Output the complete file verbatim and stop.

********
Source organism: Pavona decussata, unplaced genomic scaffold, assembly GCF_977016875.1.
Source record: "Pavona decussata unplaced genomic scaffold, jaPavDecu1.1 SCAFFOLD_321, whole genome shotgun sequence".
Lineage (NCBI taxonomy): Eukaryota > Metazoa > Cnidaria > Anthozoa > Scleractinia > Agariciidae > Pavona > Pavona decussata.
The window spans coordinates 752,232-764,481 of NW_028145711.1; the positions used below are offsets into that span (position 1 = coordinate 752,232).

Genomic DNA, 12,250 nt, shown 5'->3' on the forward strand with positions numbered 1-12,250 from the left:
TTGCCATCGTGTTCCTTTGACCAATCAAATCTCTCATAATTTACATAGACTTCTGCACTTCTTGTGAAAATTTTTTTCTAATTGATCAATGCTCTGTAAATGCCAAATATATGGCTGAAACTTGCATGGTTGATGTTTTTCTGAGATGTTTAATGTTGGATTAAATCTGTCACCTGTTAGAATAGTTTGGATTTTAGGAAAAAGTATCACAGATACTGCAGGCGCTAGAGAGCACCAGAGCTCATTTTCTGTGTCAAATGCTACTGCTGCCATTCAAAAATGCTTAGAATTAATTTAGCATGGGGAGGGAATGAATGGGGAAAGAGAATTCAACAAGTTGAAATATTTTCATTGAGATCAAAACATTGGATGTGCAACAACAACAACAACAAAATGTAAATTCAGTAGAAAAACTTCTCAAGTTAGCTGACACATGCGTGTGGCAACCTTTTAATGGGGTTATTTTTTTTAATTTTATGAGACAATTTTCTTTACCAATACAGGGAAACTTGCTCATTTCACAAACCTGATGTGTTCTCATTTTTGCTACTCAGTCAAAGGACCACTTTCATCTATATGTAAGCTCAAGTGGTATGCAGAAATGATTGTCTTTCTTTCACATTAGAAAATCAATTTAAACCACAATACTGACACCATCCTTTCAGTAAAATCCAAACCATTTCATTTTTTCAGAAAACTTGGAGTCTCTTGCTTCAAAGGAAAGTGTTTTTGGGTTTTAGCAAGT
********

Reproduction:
Source organism: Pavona decussata, unplaced genomic scaffold, assembly GCF_977016875.1.
Source record: "Pavona decussata unplaced genomic scaffold, jaPavDecu1.1 SCAFFOLD_321, whole genome shotgun sequence".
Lineage (NCBI taxonomy): Eukaryota > Metazoa > Cnidaria > Anthozoa > Scleractinia > Agariciidae > Pavona > Pavona decussata.
The window spans coordinates 752,232-764,481 of NW_028145711.1; the positions used below are offsets into that span (position 1 = coordinate 752,232).

Genomic DNA, 12,250 nt, shown 5'->3' on the forward strand with positions numbered 1-12,250 from the left:
TTGCCATCGTGTTCCTTTGACCAATCAAATCTCTCATAATTTACATAGACTTCTGCACTTCTTGTGAAAATTTTTTTCTAATTGATCAATGCTCTGTAAATGCCAAATATATGGCTGAAACTTGCATGGTTGATGTTTTTCTGAGATGTTTAATGTTGGATTAAATCTGTCACCTGTTAGAATAGTTTGGATTTTAGGAAAAAGTATCACAGATACTGCAGGCGCTAGAGAGCACCAGAGCTCATTTTCTGTGTCAAATGCTACTGCTGCCATTCAAAAATGCTTAGAATTAATTTAGCATGGGGAGGGAATGAATGGGGAAAGAGAATTCAACAAGTTGAAATATTTTCATTGAGATCAAAACATTGGATGTGCAACAACAACAACAACAAAATGTAAATTCAGTAGAAAAACTTCTCAAGTTAGCTGACACATGCGTGTGGCAACCTTTTAATGGGGTTATTTTTTTTAATTTTATGAGACAATTTTCTTTACCAATACAGGGAAACTTGCTCATTTCACAAACCTGATGTGTTCTCATTTTTGCTACTCAGTCAAAGGACCACTTTCATCTATATGTAAGCTCAAGTGGTATGCAGAAATGATTGTCTTTCTTTCACATTAGAAAATCAATTTAAACCACAATACTGACACCATCCTTTCAGTAAAATCCAAACCATTTCATTTTTTCAGAAAACTTGGAGTCTCTTGCTTCAAAGGAAAGTGTTTTTGGGTTTTAGCAAGT